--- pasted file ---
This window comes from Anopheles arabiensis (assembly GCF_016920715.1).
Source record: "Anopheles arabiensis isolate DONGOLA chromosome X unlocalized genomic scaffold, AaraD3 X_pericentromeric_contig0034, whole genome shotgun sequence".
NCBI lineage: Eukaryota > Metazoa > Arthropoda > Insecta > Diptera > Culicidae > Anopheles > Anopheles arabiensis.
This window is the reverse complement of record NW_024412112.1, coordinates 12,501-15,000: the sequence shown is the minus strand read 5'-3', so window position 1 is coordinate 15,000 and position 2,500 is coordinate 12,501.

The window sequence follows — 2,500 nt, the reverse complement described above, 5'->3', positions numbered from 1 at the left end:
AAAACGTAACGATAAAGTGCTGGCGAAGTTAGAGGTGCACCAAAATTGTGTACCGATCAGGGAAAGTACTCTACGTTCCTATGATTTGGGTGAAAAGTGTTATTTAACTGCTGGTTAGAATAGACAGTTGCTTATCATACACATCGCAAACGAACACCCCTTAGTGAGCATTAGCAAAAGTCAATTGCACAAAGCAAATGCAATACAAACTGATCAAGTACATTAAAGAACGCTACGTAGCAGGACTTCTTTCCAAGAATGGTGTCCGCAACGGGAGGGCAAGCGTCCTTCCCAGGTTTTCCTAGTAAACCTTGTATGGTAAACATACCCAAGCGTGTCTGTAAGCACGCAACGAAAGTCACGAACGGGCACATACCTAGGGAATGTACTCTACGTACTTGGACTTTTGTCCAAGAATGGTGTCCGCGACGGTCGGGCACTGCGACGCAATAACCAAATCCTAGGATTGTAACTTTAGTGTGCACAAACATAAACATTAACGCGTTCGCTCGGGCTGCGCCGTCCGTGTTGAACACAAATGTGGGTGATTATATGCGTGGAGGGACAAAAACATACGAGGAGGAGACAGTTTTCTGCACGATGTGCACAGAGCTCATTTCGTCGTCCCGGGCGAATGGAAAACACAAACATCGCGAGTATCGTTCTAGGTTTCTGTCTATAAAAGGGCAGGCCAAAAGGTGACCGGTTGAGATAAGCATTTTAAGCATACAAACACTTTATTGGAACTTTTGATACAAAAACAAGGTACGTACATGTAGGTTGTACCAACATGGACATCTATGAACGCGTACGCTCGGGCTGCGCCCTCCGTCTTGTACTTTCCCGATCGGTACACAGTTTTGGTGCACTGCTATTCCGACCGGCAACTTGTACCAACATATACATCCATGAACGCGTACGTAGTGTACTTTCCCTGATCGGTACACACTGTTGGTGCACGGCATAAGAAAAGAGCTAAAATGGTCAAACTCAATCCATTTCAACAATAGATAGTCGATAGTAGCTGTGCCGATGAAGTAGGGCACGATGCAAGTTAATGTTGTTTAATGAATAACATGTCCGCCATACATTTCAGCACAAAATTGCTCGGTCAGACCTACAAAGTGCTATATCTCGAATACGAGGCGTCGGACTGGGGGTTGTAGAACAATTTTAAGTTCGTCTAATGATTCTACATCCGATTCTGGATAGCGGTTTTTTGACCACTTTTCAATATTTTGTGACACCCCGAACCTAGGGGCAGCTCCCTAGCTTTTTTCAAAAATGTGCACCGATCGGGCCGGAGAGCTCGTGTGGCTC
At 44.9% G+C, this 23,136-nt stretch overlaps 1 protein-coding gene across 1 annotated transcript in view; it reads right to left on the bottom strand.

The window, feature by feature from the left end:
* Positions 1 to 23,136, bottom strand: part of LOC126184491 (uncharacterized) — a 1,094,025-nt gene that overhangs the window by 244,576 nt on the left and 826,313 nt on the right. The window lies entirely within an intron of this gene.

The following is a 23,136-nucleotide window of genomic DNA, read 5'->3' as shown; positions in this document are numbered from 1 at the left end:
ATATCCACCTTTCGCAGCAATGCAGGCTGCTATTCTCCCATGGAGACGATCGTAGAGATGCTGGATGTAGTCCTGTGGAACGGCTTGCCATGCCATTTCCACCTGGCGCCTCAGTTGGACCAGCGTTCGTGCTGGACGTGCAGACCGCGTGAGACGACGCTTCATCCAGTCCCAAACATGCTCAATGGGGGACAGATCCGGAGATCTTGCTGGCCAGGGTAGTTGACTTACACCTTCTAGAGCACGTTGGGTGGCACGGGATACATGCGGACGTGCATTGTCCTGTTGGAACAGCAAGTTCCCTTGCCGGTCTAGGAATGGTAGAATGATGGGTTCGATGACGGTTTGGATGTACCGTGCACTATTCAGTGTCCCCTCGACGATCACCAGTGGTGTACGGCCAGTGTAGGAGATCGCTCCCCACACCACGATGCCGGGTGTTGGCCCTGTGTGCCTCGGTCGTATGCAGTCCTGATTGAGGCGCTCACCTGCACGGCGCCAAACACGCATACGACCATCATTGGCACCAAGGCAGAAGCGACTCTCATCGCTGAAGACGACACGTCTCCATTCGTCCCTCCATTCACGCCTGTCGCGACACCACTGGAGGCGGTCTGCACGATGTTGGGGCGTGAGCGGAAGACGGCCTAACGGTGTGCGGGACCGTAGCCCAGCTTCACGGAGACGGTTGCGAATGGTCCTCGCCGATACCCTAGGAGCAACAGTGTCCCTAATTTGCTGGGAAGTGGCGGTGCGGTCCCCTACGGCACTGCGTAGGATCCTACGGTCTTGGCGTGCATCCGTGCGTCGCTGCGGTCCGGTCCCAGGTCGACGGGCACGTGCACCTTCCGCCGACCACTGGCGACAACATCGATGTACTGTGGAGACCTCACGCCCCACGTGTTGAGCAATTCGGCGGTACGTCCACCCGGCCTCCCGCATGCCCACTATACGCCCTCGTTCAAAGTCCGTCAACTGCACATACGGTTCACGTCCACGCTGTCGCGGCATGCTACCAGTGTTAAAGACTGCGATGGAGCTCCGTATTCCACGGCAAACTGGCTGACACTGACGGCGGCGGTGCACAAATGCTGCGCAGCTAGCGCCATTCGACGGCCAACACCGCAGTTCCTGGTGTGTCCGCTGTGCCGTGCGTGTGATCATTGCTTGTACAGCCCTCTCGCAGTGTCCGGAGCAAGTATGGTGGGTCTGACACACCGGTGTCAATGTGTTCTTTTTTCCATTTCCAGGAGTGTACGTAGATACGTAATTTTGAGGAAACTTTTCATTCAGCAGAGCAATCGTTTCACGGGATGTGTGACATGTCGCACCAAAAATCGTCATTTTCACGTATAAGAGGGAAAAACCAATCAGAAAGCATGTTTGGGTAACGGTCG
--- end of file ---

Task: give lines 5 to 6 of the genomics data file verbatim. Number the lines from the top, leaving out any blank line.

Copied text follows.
The window sequence follows — 2,500 nt, the reverse complement described above, 5'->3', positions numbered from 1 at the left end:
AAAACGTAACGATAAAGTGCTGGCGAAGTTAGAGGTGCACCAAAATTGTGTACCGATCAGGGAAAGTACTCTACGTTCCTATGATTTGGGTGAAAAGTGTTATTTAACTGCTGGTTAGAATAGACAGTTGCTTATCATACACATCGCAAACGAACACCCCTTAGTGAGCATTAGCAAAAGTCAATTGCACAAAGCAAATGCAATACAAACTGATCAAGTACATTAAAGAACGCTACGTAGCAGGACTTCTTTCCAAGAATGGTGTCCGCAACGGGAGGGCAAGCGTCCTTCCCAGGTTTTCCTAGTAAACCTTGTATGGTAAACATACCCAAGCGTGTCTGTAAGCACGCAACGAAAGTCACGAACGGGCACATACCTAGGGAATGTACTCTACGTACTTGGACTTTTGTCCAAGAATGGTGTCCGCGACGGTCGGGCACTGCGACGCAATAACCAAATCCTAGGATTGTAACTTTAGTGTGCACAAACATAAACATTAACGCGTTCGCTCGGGCTGCGCCGTCCGTGTTGAACACAAATGTGGGTGATTATATGCGTGGAGGGACAAAAACATACGAGGAGGAGACAGTTTTCTGCACGATGTGCACAGAGCTCATTTCGTCGTCCCGGGCGAATGGAAAACACAAACATCGCGAGTATCGTTCTAGGTTTCTGTCTATAAAAGGGCAGGCCAAAAGGTGACCGGTTGAGATAAGCATTTTAAGCATACAAACACTTTATTGGAACTTTTGATACAAAAACAAGGTACGTACATGTAGGTTGTACCAACATGGACATCTATGAACGCGTACGCTCGGGCTGCGCCCTCCGTCTTGTACTTTCCCGATCGGTACACAGTTTTGGTGCACTGCTATTCCGACCGGCAACTTGTACCAACATATACATCCATGAACGCGTACGTAGTGTACTTTCCCTGATCGGTACACACTGTTGGTGCACGGCATAAGAAAAGAGCTAAAATGGTCAAACTCAATCCATTTCAACAATAGATAGTCGATAGTAGCTGTGCCGATGAAGTAGGGCACGATGCAAGTTAATGTTGTTTAATGAATAACATGTCCGCCATACATTTCAGCACAAAATTGCTCGGTCAGACCTACAAAGTGCTATATCTCGAATACGAGGCGTCGGACTGGGGGTTGTAGAACAATTTTAAGTTCGTCTAATGATTCTACATCCGATTCTGGATAGCGGTTTTTTGACCACTTTTCAATATTTTGTGACACCCCGAACCTAGGGGCAGCTCCCTAGCTTTTTTCAAAAATGTGCACCGATCGGGCCGGAGAGCTCGTGTGGCTC